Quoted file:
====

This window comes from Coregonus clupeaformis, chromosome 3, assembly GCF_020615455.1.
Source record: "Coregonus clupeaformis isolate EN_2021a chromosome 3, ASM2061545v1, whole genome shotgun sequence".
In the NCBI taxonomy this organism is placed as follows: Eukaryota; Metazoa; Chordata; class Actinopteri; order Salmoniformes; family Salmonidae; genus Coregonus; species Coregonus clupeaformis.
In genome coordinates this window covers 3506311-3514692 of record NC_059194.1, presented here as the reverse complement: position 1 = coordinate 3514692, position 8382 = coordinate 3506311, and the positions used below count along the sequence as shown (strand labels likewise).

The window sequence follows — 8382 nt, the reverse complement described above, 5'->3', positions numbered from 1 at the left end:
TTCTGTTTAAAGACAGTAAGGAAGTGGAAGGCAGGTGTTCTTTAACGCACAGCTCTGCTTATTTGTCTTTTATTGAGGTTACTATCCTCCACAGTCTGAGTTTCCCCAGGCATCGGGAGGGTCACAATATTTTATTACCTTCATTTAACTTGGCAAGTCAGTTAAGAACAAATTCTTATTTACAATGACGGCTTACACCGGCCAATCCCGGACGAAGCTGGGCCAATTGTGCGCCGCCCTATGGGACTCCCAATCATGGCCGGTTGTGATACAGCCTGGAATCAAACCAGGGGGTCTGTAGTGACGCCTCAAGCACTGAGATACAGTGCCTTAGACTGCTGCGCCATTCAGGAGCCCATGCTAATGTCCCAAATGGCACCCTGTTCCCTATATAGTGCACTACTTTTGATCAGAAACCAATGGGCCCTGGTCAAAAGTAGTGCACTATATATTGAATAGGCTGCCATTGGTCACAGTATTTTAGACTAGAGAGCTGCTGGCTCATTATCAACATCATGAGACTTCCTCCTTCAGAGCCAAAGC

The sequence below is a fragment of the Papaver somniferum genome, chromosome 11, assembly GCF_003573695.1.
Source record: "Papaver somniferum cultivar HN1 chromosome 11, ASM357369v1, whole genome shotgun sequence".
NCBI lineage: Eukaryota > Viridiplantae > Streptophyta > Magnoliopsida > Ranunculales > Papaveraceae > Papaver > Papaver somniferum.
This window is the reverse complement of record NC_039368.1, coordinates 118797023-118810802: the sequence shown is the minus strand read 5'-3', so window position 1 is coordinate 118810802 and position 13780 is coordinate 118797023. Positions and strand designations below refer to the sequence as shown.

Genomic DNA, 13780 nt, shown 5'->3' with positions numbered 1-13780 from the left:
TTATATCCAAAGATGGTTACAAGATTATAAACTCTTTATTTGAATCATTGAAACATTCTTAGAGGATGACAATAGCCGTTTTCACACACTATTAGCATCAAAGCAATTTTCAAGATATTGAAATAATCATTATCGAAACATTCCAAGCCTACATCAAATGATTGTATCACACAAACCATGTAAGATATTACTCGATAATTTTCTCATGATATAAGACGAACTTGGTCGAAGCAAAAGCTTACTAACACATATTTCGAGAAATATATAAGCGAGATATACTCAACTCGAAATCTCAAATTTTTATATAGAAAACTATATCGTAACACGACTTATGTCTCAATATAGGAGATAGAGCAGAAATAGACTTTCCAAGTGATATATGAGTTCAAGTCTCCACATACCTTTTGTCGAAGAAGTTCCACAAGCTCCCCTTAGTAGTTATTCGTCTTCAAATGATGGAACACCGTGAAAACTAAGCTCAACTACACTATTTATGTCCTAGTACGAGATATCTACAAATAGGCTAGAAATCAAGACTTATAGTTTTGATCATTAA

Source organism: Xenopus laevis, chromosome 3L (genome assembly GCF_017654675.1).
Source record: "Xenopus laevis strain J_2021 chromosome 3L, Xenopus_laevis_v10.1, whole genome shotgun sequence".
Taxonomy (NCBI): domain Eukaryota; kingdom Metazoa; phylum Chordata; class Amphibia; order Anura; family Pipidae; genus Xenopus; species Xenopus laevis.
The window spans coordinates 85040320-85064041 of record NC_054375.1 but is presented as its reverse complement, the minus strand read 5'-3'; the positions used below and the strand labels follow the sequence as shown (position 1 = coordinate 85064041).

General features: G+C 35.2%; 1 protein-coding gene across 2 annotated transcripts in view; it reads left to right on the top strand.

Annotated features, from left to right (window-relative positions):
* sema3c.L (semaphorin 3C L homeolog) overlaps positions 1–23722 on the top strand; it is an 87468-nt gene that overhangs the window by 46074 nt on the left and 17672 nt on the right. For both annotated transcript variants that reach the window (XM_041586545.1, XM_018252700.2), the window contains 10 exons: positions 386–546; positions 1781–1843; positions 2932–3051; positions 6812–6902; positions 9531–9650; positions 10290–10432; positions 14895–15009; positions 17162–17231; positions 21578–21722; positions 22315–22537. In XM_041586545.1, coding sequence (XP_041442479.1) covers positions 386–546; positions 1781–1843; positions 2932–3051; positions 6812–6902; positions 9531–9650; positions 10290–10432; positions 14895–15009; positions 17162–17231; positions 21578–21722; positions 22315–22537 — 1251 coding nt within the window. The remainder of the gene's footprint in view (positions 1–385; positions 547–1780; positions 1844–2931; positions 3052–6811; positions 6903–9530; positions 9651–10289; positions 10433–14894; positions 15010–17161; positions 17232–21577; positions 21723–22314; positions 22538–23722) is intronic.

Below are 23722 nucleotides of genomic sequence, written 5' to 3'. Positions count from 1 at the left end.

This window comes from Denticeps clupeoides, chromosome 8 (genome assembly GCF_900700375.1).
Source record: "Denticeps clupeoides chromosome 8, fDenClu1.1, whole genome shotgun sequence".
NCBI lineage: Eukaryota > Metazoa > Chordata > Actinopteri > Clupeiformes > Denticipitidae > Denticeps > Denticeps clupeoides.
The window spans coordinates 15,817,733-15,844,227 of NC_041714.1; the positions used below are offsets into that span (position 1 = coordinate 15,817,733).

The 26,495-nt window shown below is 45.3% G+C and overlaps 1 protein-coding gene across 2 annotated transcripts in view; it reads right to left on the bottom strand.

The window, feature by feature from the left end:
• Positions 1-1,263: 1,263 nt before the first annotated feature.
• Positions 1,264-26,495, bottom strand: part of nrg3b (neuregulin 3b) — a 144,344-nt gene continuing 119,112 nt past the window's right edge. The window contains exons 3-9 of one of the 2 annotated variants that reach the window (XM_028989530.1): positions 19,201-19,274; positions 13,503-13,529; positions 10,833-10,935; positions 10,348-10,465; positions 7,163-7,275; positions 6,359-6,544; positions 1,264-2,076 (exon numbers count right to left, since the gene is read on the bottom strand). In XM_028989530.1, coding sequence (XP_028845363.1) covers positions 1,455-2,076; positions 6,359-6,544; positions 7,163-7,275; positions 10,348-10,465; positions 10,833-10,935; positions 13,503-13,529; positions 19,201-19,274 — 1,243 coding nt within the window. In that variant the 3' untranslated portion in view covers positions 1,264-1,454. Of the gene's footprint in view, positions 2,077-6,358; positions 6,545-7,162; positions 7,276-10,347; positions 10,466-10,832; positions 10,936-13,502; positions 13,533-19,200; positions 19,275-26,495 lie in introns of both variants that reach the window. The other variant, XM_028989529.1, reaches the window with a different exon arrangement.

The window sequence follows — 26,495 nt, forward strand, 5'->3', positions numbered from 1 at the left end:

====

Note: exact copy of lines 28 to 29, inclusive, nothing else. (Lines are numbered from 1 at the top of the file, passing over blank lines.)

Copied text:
• Positions 1,264-26,495, bottom strand: part of nrg3b (neuregulin 3b) — a 144,344-nt gene continuing 119,112 nt past the window's right edge. The window contains exons 3-9 of one of the 2 annotated variants that reach the window (XM_028989530.1): positions 19,201-19,274; positions 13,503-13,529; positions 10,833-10,935; positions 10,348-10,465; positions 7,163-7,275; positions 6,359-6,544; positions 1,264-2,076 (exon numbers count right to left, since the gene is read on the bottom strand). In XM_028989530.1, coding sequence (XP_028845363.1) covers positions 1,455-2,076; positions 6,359-6,544; positions 7,163-7,275; positions 10,348-10,465; positions 10,833-10,935; positions 13,503-13,529; positions 19,201-19,274 — 1,243 coding nt within the window. In that variant the 3' untranslated portion in view covers positions 1,264-1,454. Of the gene's footprint in view, positions 2,077-6,358; positions 6,545-7,162; positions 7,276-10,347; positions 10,466-10,832; positions 10,936-13,502; positions 13,533-19,200; positions 19,275-26,495 lie in introns of both variants that reach the window. The other variant, XM_028989529.1, reaches the window with a different exon arrangement.

The window sequence follows — 26,495 nt, forward strand, 5'->3', positions numbered from 1 at the left end: